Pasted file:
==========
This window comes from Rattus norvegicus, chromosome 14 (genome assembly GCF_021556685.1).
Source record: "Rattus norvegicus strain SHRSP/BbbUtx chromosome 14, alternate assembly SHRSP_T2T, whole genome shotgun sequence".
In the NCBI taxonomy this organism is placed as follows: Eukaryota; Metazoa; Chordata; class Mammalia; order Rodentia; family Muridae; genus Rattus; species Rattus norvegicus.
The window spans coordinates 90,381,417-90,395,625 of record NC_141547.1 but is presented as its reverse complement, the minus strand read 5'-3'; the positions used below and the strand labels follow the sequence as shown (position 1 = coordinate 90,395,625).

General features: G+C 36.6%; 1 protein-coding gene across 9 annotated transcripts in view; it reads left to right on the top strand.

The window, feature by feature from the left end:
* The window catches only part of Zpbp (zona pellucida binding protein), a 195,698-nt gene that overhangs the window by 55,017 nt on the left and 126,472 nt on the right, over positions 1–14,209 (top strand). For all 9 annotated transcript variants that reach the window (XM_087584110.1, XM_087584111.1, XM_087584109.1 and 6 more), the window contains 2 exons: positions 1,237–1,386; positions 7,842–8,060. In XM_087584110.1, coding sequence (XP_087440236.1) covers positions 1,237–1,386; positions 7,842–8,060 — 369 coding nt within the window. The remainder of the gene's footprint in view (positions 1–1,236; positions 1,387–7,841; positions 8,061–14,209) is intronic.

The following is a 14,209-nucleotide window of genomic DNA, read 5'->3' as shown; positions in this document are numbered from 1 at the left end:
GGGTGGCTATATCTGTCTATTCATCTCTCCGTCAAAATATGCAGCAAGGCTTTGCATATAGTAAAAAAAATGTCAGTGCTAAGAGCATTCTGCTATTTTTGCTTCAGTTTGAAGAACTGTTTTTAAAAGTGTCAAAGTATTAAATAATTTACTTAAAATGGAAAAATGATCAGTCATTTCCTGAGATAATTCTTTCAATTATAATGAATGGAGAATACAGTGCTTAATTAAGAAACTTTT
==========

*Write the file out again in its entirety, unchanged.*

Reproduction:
This window comes from Rattus norvegicus, chromosome 14 (genome assembly GCF_021556685.1).
Source record: "Rattus norvegicus strain SHRSP/BbbUtx chromosome 14, alternate assembly SHRSP_T2T, whole genome shotgun sequence".
In the NCBI taxonomy this organism is placed as follows: Eukaryota; Metazoa; Chordata; class Mammalia; order Rodentia; family Muridae; genus Rattus; species Rattus norvegicus.
The window spans coordinates 90,381,417-90,395,625 of record NC_141547.1 but is presented as its reverse complement, the minus strand read 5'-3'; the positions used below and the strand labels follow the sequence as shown (position 1 = coordinate 90,395,625).

General features: G+C 36.6%; 1 protein-coding gene across 9 annotated transcripts in view; it reads left to right on the top strand.

The window, feature by feature from the left end:
* The window catches only part of Zpbp (zona pellucida binding protein), a 195,698-nt gene that overhangs the window by 55,017 nt on the left and 126,472 nt on the right, over positions 1–14,209 (top strand). For all 9 annotated transcript variants that reach the window (XM_087584110.1, XM_087584111.1, XM_087584109.1 and 6 more), the window contains 2 exons: positions 1,237–1,386; positions 7,842–8,060. In XM_087584110.1, coding sequence (XP_087440236.1) covers positions 1,237–1,386; positions 7,842–8,060 — 369 coding nt within the window. The remainder of the gene's footprint in view (positions 1–1,236; positions 1,387–7,841; positions 8,061–14,209) is intronic.

The following is a 14,209-nucleotide window of genomic DNA, read 5'->3' as shown; positions in this document are numbered from 1 at the left end:
GGGTGGCTATATCTGTCTATTCATCTCTCCGTCAAAATATGCAGCAAGGCTTTGCATATAGTAAAAAAAATGTCAGTGCTAAGAGCATTCTGCTATTTTTGCTTCAGTTTGAAGAACTGTTTTTAAAAGTGTCAAAGTATTAAATAATTTACTTAAAATGGAAAAATGATCAGTCATTTCCTGAGATAATTCTTTCAATTATAATGAATGGAGAATACAGTGCTTAATTAAGAAACTTTT